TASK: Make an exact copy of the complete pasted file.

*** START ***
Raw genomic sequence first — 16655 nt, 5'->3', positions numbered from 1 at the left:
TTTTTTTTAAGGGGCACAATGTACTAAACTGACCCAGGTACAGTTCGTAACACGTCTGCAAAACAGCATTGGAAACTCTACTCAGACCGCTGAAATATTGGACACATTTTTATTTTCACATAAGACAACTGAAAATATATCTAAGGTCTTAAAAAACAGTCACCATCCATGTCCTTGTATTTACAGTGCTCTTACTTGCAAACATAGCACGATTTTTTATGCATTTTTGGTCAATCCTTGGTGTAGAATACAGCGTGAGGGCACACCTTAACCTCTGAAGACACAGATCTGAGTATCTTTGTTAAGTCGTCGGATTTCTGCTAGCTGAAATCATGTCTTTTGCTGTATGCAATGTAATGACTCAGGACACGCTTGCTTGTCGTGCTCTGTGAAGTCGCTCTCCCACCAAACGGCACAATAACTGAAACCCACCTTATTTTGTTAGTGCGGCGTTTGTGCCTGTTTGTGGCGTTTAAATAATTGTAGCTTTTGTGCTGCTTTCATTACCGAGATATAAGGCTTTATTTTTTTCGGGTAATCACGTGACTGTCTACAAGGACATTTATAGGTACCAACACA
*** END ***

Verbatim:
Raw genomic sequence first — 16655 nt, 5'->3', positions numbered from 1 at the left:
TTTTTTTTAAGGGGCACAATGTACTAAACTGACCCAGGTACAGTTCGTAACACGTCTGCAAAACAGCATTGGAAACTCTACTCAGACCGCTGAAATATTGGACACATTTTTATTTTCACATAAGACAACTGAAAATATATCTAAGGTCTTAAAAAACAGTCACCATCCATGTCCTTGTATTTACAGTGCTCTTACTTGCAAACATAGCACGATTTTTTATGCATTTTTGGTCAATCCTTGGTGTAGAATACAGCGTGAGGGCACACCTTAACCTCTGAAGACACAGATCTGAGTATCTTTGTTAAGTCGTCGGATTTCTGCTAGCTGAAATCATGTCTTTTGCTGTATGCAATGTAATGACTCAGGACACGCTTGCTTGTCGTGCTCTGTGAAGTCGCTCTCCCACCAAACGGCACAATAACTGAAACCCACCTTATTTTGTTAGTGCGGCGTTTGTGCCTGTTTGTGGCGTTTAAATAATTGTAGCTTTTGTGCTGCTTTCATTACCGAGATATAAGGCTTTATTTTTTTCGGGTAATCACGTGACTGTCTACAAGGACATTTATAGGTACCAACACA